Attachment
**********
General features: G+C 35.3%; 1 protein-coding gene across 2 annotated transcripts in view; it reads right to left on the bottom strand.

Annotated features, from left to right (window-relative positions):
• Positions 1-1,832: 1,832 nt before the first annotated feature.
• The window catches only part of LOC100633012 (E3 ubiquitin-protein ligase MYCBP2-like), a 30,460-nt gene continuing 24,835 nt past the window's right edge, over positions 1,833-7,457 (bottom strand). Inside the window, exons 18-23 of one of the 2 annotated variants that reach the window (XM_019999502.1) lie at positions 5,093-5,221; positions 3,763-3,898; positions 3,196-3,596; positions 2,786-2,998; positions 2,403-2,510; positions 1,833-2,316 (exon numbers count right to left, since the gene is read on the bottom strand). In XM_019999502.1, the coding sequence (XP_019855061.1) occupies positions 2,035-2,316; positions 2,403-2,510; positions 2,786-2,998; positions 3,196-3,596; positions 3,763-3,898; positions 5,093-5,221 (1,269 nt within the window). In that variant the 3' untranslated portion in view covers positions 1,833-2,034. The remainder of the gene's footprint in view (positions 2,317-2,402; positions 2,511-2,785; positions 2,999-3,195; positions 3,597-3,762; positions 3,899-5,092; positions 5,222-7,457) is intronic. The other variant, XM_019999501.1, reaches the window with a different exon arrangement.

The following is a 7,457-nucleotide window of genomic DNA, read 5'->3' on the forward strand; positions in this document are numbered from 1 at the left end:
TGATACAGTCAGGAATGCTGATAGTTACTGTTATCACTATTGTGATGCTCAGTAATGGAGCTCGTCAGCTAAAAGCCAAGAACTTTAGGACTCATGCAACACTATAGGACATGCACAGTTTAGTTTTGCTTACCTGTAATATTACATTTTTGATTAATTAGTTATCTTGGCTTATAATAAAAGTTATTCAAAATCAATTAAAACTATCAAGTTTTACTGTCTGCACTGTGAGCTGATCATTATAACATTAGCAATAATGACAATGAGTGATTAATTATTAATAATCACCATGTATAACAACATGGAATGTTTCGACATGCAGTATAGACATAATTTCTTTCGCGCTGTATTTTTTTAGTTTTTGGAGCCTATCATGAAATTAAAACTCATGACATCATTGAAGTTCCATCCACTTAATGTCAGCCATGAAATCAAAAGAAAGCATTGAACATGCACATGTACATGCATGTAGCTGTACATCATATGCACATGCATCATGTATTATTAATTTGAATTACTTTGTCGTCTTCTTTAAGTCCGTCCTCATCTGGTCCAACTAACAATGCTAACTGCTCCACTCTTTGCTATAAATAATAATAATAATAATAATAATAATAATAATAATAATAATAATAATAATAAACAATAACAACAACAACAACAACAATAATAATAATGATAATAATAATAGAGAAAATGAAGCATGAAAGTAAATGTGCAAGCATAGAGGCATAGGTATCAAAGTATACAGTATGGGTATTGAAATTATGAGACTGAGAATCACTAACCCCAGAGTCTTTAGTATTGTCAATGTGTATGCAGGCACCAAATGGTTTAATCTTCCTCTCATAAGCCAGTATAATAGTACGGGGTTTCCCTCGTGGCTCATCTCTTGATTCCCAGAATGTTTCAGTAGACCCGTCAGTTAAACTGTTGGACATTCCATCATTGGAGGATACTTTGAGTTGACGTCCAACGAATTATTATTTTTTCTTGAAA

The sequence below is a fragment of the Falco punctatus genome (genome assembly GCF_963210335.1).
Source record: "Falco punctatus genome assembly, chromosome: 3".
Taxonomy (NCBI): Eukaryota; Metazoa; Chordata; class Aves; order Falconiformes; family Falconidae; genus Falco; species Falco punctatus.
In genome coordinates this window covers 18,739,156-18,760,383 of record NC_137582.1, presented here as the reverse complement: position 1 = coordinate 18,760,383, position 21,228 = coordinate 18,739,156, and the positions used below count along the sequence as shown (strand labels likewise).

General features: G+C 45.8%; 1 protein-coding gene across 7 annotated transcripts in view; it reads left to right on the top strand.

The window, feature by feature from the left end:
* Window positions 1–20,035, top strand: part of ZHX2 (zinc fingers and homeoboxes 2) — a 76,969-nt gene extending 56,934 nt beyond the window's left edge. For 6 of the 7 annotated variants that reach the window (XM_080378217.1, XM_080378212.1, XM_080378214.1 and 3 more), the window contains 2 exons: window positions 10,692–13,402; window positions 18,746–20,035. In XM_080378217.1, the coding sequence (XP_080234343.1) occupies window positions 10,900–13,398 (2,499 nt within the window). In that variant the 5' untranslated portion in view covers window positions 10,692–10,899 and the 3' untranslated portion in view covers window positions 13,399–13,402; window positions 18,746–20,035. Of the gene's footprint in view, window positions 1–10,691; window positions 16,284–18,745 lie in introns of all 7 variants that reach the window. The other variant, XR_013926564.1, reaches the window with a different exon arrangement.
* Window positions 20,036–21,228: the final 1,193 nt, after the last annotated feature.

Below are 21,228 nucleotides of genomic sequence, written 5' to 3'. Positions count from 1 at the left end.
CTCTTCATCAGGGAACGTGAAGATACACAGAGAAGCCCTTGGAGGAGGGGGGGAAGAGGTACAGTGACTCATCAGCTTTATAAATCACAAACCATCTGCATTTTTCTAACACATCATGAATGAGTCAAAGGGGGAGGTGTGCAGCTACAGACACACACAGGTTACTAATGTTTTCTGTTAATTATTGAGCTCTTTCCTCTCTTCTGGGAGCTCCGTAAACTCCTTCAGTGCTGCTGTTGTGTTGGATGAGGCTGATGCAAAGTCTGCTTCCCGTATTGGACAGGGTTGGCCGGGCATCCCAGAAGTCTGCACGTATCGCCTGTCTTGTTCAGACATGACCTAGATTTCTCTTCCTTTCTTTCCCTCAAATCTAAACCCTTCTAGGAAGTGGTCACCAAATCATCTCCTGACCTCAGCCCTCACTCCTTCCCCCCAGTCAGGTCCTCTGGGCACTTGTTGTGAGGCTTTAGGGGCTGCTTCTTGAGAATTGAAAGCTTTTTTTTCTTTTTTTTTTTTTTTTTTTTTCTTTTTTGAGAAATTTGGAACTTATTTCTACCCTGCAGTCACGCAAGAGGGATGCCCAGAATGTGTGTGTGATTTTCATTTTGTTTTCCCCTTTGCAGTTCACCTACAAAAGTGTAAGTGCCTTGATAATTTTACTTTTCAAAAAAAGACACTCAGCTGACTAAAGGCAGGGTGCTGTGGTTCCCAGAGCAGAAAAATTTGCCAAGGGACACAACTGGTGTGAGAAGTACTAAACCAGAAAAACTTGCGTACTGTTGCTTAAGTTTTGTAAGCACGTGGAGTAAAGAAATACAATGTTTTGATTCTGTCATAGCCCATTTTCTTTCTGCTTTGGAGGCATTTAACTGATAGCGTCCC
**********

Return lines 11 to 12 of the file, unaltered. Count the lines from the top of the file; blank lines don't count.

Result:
General features: G+C 45.8%; 1 protein-coding gene across 7 annotated transcripts in view; it reads left to right on the top strand.

The window, feature by feature from the left end: